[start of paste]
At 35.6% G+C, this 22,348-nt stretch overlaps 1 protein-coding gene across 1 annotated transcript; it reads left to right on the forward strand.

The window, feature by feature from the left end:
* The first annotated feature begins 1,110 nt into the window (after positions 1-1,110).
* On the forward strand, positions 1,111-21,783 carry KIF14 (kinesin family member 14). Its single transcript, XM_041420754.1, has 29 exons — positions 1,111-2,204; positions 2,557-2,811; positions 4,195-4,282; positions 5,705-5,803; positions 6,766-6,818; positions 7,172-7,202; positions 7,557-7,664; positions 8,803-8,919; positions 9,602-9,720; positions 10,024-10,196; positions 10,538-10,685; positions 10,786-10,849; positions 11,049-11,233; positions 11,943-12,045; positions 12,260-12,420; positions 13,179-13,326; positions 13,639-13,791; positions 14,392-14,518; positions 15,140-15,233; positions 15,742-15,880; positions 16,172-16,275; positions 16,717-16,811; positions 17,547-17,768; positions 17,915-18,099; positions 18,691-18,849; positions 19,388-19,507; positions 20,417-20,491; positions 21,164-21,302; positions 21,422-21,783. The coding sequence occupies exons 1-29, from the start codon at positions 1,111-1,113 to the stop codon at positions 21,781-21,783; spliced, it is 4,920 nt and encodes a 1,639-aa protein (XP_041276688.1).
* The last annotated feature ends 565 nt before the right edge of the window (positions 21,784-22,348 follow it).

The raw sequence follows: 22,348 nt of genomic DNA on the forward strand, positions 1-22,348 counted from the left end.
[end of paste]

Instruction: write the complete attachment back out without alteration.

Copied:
At 35.6% G+C, this 22,348-nt stretch overlaps 1 protein-coding gene across 1 annotated transcript; it reads left to right on the forward strand.

The window, feature by feature from the left end:
* The first annotated feature begins 1,110 nt into the window (after positions 1-1,110).
* On the forward strand, positions 1,111-21,783 carry KIF14 (kinesin family member 14). Its single transcript, XM_041420754.1, has 29 exons — positions 1,111-2,204; positions 2,557-2,811; positions 4,195-4,282; positions 5,705-5,803; positions 6,766-6,818; positions 7,172-7,202; positions 7,557-7,664; positions 8,803-8,919; positions 9,602-9,720; positions 10,024-10,196; positions 10,538-10,685; positions 10,786-10,849; positions 11,049-11,233; positions 11,943-12,045; positions 12,260-12,420; positions 13,179-13,326; positions 13,639-13,791; positions 14,392-14,518; positions 15,140-15,233; positions 15,742-15,880; positions 16,172-16,275; positions 16,717-16,811; positions 17,547-17,768; positions 17,915-18,099; positions 18,691-18,849; positions 19,388-19,507; positions 20,417-20,491; positions 21,164-21,302; positions 21,422-21,783. The coding sequence occupies exons 1-29, from the start codon at positions 1,111-1,113 to the stop codon at positions 21,781-21,783; spliced, it is 4,920 nt and encodes a 1,639-aa protein (XP_041276688.1).
* The last annotated feature ends 565 nt before the right edge of the window (positions 21,784-22,348 follow it).

The raw sequence follows: 22,348 nt of genomic DNA on the forward strand, positions 1-22,348 counted from the left end.